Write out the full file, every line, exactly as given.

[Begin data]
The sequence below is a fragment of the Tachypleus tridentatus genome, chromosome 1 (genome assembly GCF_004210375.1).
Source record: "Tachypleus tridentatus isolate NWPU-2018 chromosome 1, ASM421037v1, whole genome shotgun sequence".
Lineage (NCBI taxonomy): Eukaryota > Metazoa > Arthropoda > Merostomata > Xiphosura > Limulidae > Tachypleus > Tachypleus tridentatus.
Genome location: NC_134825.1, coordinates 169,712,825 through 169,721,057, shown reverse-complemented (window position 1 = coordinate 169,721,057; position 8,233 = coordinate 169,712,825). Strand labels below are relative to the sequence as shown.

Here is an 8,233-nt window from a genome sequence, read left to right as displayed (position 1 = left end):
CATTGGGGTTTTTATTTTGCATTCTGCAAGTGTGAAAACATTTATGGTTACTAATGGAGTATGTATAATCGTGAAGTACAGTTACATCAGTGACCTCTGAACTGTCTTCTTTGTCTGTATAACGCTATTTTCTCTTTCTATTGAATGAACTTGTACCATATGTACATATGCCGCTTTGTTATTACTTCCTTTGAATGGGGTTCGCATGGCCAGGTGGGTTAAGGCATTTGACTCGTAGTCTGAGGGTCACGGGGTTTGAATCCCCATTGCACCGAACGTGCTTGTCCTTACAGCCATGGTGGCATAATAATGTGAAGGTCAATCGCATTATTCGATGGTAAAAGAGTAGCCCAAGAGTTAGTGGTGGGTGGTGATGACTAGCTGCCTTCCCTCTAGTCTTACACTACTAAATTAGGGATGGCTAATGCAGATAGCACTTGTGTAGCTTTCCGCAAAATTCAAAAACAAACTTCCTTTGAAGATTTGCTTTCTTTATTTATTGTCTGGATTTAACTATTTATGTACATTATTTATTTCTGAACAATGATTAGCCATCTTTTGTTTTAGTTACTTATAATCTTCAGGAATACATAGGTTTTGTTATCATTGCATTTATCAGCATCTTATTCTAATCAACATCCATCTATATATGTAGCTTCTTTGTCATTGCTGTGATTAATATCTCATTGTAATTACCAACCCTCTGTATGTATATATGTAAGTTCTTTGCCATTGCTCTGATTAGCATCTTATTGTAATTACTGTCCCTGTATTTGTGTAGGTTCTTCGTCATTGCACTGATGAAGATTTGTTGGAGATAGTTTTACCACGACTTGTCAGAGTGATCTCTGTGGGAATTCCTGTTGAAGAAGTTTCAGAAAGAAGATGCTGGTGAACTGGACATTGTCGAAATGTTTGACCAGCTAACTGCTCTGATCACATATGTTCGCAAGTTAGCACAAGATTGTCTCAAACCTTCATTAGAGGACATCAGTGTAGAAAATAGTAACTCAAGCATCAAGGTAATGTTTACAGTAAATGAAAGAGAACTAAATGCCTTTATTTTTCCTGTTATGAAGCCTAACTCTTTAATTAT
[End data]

The sequence below is a fragment of the Tachypleus tridentatus genome, chromosome 1 (genome assembly GCF_004210375.1).
Source record: "Tachypleus tridentatus isolate NWPU-2018 chromosome 1, ASM421037v1, whole genome shotgun sequence".
Lineage (NCBI taxonomy): Eukaryota > Metazoa > Arthropoda > Merostomata > Xiphosura > Limulidae > Tachypleus > Tachypleus tridentatus.
Genome location: NC_134825.1, coordinates 169,712,825 through 169,721,057, shown reverse-complemented (window position 1 = coordinate 169,721,057; position 8,233 = coordinate 169,712,825). Strand labels below are relative to the sequence as shown.

Here is an 8,233-nt window from a genome sequence, read left to right as displayed (position 1 = left end):
CATTGGGGTTTTTATTTTGCATTCTGCAAGTGTGAAAACATTTATGGTTACTAATGGAGTATGTATAATCGTGAAGTACAGTTACATCAGTGACCTCTGAACTGTCTTCTTTGTCTGTATAACGCTATTTTCTCTTTCTATTGAATGAACTTGTACCATATGTACATATGCCGCTTTGTTATTACTTCCTTTGAATGGGGTTCGCATGGCCAGGTGGGTTAAGGCATTTGACTCGTAGTCTGAGGGTCACGGGGTTTGAATCCCCATTGCACCGAACGTGCTTGTCCTTACAGCCATGGTGGCATAATAATGTGAAGGTCAATCGCATTATTCGATGGTAAAAGAGTAGCCCAAGAGTTAGTGGTGGGTGGTGATGACTAGCTGCCTTCCCTCTAGTCTTACACTACTAAATTAGGGATGGCTAATGCAGATAGCACTTGTGTAGCTTTCCGCAAAATTCAAAAACAAACTTCCTTTGAAGATTTGCTTTCTTTATTTATTGTCTGGATTTAACTATTTATGTACATTATTTATTTCTGAACAATGATTAGCCATCTTTTGTTTTAGTTACTTATAATCTTCAGGAATACATAGGTTTTGTTATCATTGCATTTATCAGCATCTTATTCTAATCAACATCCATCTATATATGTAGCTTCTTTGTCATTGCTGTGATTAATATCTCATTGTAATTACCAACCCTCTGTATGTATATATGTAAGTTCTTTGCCATTGCTCTGATTAGCATCTTATTGTAATTACTGTCCCTGTATTTGTGTAGGTTCTTCGTCATTGCACTGATGAAGATTTGTTGGAGATAGTTTTACCACGACTTGTCAGAGTGATCTCTGTGGGAATTCCTGTTGAAGAAGTTTCAGAAAGAAGATGCTGGTGAACTGGACATTGTCGAAATGTTTGACCAGCTAACTGCTCTGATCACATATGTTCGCAAGTTAGCACAAGATTGTCTCAAACCTTCATTAGAGGACATCAGTGTAGAAAATAGTAACTCAAGCATCAAGGTAATGTTTACAGTAAATGAAAGAGAACTAAATGCCTTTATTTTTCCTGTTATGAAGCCTAACTCTTTAATTAT